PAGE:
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  • Calculate LED Watts

    I've got these SuperFlux LEDs from Lumileds. They have a forward voltage of 2.5V so I am stringing 4 of them in series. How do I calculate the total current and power?

    +12V ----|>------|>-----|>------|>-----GND

    Max current: 70ma
    Power dissipation: 221mW
    Forward voltage: 2.5V

    Thanks

  • #2
    221 mW / 2.5V = 88.4 mA
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    • #3
      But he has 4. So 353.6 mA. I think...
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      • #4
        Thanks. A few more questions

        a) Assuming a 10V power supply, wouldn't it be 0.175W per LED ( P = IV = 70mA * 2.5V)?
        d) When analyzing circuits can I treat LEDs as a resistor?
        b) Do LEDs have a series resistor in them?
        c) In this case equal to 35 ohm (R = V/I = 2.5V/0.07A)?
        d) These have a min and max flux rating. Is a higher flux achieved by running a higher forward voltage?

        Thanks again!

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        • #5
          Originally posted by bambooracer
          I've got these SuperFlux LEDs from Lumileds. They have a forward voltage of 2.5V so I am stringing 4 of them in series. How do I calculate the total current and power?

          +12V ----|>------|>-----|>------|>-----GND

          Max current: 70ma
          Power dissipation: 221mW
          Forward voltage: 2.5V

          Thanks
          For practical purposes, a good, working LED has no resistance, it does however, produce a voltage drop.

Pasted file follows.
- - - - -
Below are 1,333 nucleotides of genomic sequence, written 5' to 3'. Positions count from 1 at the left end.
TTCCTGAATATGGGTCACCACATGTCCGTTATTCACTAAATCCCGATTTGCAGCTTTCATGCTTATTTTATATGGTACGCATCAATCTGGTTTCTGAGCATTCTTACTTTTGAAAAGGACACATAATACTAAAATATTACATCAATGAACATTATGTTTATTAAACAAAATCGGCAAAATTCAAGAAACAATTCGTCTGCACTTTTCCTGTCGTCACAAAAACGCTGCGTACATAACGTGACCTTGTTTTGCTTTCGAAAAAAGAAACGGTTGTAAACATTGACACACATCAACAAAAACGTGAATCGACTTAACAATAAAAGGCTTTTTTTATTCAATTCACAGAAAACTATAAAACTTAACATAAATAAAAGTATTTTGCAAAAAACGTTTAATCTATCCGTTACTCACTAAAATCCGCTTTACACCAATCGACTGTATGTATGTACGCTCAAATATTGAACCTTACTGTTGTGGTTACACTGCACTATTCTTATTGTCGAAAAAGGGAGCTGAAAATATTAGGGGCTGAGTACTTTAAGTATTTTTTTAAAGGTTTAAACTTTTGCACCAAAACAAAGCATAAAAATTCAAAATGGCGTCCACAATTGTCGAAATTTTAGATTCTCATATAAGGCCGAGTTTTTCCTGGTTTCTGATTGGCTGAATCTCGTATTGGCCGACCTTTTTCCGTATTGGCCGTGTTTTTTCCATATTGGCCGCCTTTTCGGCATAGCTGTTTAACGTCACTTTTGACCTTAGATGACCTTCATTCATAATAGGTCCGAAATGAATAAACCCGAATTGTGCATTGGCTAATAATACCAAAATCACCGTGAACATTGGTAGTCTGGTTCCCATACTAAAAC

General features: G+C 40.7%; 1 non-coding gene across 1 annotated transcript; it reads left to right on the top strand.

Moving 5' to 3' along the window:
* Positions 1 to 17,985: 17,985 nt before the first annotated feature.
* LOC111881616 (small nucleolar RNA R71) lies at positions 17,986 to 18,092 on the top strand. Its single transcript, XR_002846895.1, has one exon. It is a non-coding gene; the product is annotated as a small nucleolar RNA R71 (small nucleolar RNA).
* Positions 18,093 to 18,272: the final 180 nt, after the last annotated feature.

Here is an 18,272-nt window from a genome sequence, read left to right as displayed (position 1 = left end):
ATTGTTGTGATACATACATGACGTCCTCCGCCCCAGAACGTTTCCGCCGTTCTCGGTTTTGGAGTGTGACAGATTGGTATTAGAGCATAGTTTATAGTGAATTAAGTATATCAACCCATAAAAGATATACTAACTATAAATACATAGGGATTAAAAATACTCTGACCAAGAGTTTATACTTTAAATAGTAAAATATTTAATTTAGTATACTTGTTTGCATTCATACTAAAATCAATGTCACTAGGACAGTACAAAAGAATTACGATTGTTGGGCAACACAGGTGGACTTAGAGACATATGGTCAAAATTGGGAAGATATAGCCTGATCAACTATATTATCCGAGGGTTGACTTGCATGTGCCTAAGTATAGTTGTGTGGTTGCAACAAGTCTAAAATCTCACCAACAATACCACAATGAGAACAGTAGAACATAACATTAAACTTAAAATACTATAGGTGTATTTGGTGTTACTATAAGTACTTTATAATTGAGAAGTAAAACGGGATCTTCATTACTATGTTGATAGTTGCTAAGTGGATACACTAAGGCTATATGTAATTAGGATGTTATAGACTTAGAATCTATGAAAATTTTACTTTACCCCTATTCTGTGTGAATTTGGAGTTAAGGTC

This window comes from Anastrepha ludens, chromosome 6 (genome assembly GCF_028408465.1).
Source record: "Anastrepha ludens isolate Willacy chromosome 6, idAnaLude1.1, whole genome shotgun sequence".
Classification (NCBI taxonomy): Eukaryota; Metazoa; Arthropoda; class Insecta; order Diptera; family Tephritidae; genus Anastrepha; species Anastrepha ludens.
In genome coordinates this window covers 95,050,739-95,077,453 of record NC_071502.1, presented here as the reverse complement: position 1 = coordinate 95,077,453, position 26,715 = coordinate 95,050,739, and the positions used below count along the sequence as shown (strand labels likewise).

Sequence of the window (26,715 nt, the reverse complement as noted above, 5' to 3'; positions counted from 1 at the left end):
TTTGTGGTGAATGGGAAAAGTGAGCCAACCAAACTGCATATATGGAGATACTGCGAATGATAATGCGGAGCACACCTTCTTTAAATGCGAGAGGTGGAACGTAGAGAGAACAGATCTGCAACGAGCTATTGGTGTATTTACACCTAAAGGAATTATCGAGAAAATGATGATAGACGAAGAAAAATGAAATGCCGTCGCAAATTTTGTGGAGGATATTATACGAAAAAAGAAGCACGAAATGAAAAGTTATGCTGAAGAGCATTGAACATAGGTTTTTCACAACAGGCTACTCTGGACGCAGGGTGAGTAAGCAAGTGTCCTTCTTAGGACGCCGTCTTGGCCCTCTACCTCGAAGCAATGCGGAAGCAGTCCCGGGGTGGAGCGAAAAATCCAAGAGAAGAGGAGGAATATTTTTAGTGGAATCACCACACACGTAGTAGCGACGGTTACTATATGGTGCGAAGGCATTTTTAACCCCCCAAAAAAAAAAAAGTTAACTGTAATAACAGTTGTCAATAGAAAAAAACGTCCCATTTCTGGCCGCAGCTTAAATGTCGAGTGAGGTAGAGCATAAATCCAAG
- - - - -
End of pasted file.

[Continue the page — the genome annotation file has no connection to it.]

The circuit as drawn is only going to blow LEDs. Given the whole V = I * R thing, and that LEDs have almost no R, to calculate the current flowing in the LEDs is I = V / R. As R gets really small, I gets really big. Since the max. current for these things is small (70mA) you'll fry them before you see them light up.

          To fix this you need a resistor.

          12V is the source, and each LED drops 2.5V so 12 - 2.5 -2.5 -2.5 -2.5 = 2V. 2V is the remaining pressure you have to drop, and you want to draw less than 70mA doing it. Again V = I * R. This time you want R, so R = V / I = 2 / 0.070 = 28 Ohms. You wont find a 28 Ohm resistor, so get the next biggest size, probably a 30.

          Power is calculated for this circuit with P = V * I.

          A 28 Ohm resister would give you 70mA through each LED, but your using a different one, so you need to calculate the actual current. V = I * R (seeing a pattern yet?) I = V / R = 2/30 = 0.066 = 66mA.

          Power for each LED is V*I = 2.5 * 0.066 = 0.165W = 165mW. And there are four of them: 4 * 165mW = 660mW. Don't forget the energy being dissapated by the resister at 2V * 66mA = 132mW. So the whole thing is eating up 660 + 132 = 792mW.

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          • #6
            Dammit Sparc, good post. I wanted to sound all nerdy, but it looks like you beat me to it... =b
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